The ReadWriteWeb writers have been publishing our predictions for 2011. (Mine, quite broad and not that brave, are here.)

I have some more specific education technology predictions, but as I write them, they feel sorta glum. I do think education technology will be big - HUGE - in 2011. I know, I know, we've been predicting that for 30 years. But I think we've reached an inflection point where we have increasingly affordable consumer hardware (iPod Touch, cellphone, netbooks, e-readers) and software (cloud-based, collaboration, creation, communication tools) that can be incorporated into both in-and out-of-classroom learning environments. There's investor interest, government interest, entrepreneurial interest, parental interest... and yes, even student interest in technology and education.

Exciting times.

But technology plus education doesn't necessarily equal magic. It doesn't necessarily equal learning. It doesn't necessarily equal profit. I predict in 2011 much of it won't.

Accountability, assessment, and analytics

2011 will be a year for data science, as we struggle to make meaning (and make money) from the explosion of data we are creating. There is a lot of potential here for education companies to build tools that will track learning and performance and, where possible, deliver lessons and recommendations accordingly. My fear: the push for more data will simply result in a push for more standardized testing, and these scores will remain the underpinning for decision-making and funding.

The changing textbook market

I predict that legal battles around IP will dominate 2011. It's clear that some of our laws governing patents and copyrights are woefully out-of-date, as are some of our sensibilities about why content should be guarded and not shared. But I also predict that open educational resources will flourish in the coming year, and more educators -- individually and as part of school initiatives -- will move to build and share curricula online.

But the traditional textbook market -- a multi-billion-dollar beast -- is not going to go away quietly. I do think that textbook publishers and (re)sellers will have to adapt as education rethinks "print." Clearly, publishing e-books is one way that the textbook industry will adapt. Some will do this more successfully than others if they really embrace the new media, not simply convert textbooks to a PDF.

2010 was a big year for online book-rental service Chegg; it raised a lot of investment and acquired a number of companies. But I don't see textbook rentals as anything other than a stop-gap measure, and I think Chegg is going to pivot to offer not just student book rentals, but more course administration (scheduling, social networking). That leads me to...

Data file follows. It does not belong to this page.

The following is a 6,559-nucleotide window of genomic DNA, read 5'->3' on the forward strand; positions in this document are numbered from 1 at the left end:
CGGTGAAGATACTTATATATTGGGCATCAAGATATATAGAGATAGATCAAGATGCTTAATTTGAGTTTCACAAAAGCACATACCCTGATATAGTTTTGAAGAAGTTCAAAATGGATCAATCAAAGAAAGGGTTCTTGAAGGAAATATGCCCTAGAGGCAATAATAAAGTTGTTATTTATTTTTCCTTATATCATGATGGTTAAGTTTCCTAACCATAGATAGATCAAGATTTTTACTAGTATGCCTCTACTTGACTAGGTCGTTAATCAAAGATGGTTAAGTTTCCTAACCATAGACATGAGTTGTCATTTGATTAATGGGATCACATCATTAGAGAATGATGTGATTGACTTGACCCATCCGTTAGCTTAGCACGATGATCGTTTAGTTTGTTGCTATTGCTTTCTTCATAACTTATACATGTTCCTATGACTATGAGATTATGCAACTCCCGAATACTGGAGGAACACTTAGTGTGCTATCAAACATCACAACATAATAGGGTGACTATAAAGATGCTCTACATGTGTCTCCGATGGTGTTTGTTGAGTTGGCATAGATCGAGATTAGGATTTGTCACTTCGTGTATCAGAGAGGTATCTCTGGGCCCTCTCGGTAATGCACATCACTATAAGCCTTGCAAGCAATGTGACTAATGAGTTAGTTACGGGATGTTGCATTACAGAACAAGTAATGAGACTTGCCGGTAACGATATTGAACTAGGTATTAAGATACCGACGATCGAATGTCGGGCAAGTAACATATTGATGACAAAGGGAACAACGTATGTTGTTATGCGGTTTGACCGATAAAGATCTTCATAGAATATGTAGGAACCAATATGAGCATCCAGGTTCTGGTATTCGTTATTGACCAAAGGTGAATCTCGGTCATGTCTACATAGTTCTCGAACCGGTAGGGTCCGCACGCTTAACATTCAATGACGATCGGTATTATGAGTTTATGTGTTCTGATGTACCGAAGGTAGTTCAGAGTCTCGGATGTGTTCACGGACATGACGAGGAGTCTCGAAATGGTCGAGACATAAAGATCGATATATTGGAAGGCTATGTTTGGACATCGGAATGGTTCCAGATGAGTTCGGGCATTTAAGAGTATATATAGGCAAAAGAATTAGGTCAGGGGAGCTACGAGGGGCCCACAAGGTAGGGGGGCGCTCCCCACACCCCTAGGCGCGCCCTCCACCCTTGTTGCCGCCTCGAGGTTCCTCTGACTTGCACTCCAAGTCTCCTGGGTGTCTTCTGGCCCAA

The battle for the LMS

The LMS. This was Blackboard's game to lose, and (barring a last minute upset in with their mobile features) I think they have. In 2010, Blackboard's share of the learning management system market fell from 71% to 57%, and the company's competitors will continue to multiply and grow in 2011 as schools look elsewhere for cheaper and/or open source alternatives.

However, as more schools -- at the K-12 and university-level -- move to "the cloud," I predict that Google Apps for Education will be an increasingly appealing alternative to an expensive LMS, particularly as the number of third-party apps available for integration via the App Marketplace increases. Of course, this market offers a lot more than course management tools, and I expect there will be a lot of opportunities here for developers -- good news for them, and good news for Apps for Edu users.

Hardware fail

Ah, the interactive whiteboard. The promise. The price tag.

One of the myriad problems with the whiteboard is that it's one large piece of immobile technology in the classroom, when what we want instead is one-to-computing and personal mobile devices. But it's less that the investment in one whiteboard is a bad thing. You can run into the same problem outfitting a class with multiple net-books (iPads, iPods, laptops, etc). You can't simply put a tool in the classroom -- in the hands of teachers or students -- and expect to instantly improve teaching and learning. But nonetheless I bet that's what happens in plenty of cases in 2011 as the next craze -- tablets -- gains commercial and classroom adoption.

I predict many schools continue to ban the computing device that more and more kids are actually going to carry with them -- their cellphones. And some schools, fearing privacy issues and lawsuits -- will ban social networking and text messaging. (The State of Virginia? I'm looking at you.)

For-profit universities, charter schools, and the digital divide

I worry about the future of public education in this country. I worry that in our pursuit for better test scores and shiny gadgets and online content delivery methods that we will continue in the coming year to fail to meet the needs of students, particularly those most at risk. I worry we're going to miss the opportunity to really get things right in 2011. I hope I'm wrong.

Audrey Watters


Hack Education

The History of the Future of Education Technology

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